?? I've never tried the amp stand but the double equipment rack boards (lined with Dynamat that does not contribute to rigidity) handle that weight without flexing. May have to do with weight distribution.
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Lovan has always struck me as masquerading mass-market stuff. But closeout or not, I should think the retailer could do something for you about such a disappointment, if you made enough noise about it (and I know you can!). As for the worth of the 'Stereophile Recommended' appellation (not that I know what they may have said about that particular product), it seems to be even more meaningless when it comes to accessories in general (especially concerning the lack of updating) than it does regarding components. I once might have ventured to say that this had something do with the fact that accessories don't receive a 'grade' in the recommendations, but seeing as they've long since made a joke out the grades they do give components via rampant grade-inflation, what's the diff? The only realization one needs to make these days about 'Recommended Components' is that Stereophile "recommends" everything which passes under their radar, period. And that makes the distinction meaningless by definition.
Sure, I can as long as the comments are as honest and to-the-point as yours.
The recommendation I made for the Lovan was based on a single sample of the 4-tiered double-width rack. I cleaned the threads with a tap and a die and damped the shelves with Dynamat. The frame, especially when filled with sand or lead-shot is fine. The shelves are where they cut corners and they offer better ones for more $$$.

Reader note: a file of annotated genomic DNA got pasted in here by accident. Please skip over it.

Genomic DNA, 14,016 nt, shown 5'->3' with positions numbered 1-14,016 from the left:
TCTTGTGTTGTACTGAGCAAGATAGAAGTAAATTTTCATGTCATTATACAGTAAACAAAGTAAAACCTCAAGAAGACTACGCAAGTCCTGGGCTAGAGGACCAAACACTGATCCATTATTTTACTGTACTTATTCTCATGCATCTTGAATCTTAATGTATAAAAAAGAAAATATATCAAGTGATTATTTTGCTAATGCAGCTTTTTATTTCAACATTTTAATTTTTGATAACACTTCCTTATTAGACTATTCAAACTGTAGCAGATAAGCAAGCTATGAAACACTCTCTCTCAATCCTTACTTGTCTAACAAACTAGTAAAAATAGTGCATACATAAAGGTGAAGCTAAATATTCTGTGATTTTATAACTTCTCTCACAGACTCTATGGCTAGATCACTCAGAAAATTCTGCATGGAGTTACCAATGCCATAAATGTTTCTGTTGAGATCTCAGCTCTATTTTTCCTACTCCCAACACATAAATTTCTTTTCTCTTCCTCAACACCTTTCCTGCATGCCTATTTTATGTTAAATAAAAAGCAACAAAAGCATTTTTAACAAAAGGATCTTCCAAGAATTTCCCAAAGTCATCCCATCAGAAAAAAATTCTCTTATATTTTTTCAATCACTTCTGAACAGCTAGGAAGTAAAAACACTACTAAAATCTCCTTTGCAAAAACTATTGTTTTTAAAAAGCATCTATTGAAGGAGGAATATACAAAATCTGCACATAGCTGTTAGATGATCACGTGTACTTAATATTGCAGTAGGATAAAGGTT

Lovan Classic II, that is. I don't mind their stock shelf--it is a good *template* for my future real shelf. I want to use a steel shelf bolted together to a piece of non resonant, Caribbean Moca wood. I have a Moca board that I'm experimenting with. Below it are four Sound Quest Isol-Pads.
My Clear Image T4 is supported by three Goldmund cones which effectively pierce the wood and drain vibration away. Anything I do to the transformer based T4 affects the music signal downstream. Simply stunning. I was talking to Albert Porter about this, since he also owns one of them T4's--it is true! That's why I bought the Lovan and the Goldmund cones. I want the T4 by itself, totally isolated from the rest of my gear (looks really cool and impressive on the Lovan, BTW). What really pisses me off if the excessive play on the threads. It's going to take a lot of threadlocking compound to patch that. Real sloppy work...
Never worry, the Psychic is an accomplished tweaker!
How about a Heli-coil thread repair kit? Can be found at most auto and hardware stores. I don't TWEAK, I POOGE
POOGE = Progressive/Optimization/Of/Generic/Equipment.
Its a under ground movement which take much more heat than tweakers do. We would love to have a guy like you in are organization I'll even give you the secret hand shake. Can you tell me where I can get info on T4?
I have to agree with the Lovan assessment...
I believe I purchased the same rack Kal is speaking of(Pyramid). I use it for my fiance's system. It was bought at an unbelievable sale, way less than 50% of retail. It seemed that Lovan was doing that a lot last year.
I was astonished to see the poor construction, ala the AWFUL alignment of the legs. Plumb they are not. Nor even close. The rack IS usable, but I do expect a rack that retails for $650 - $700 to fit together. The spikes do not come close to lining up with the impressions they are supposed to fit into.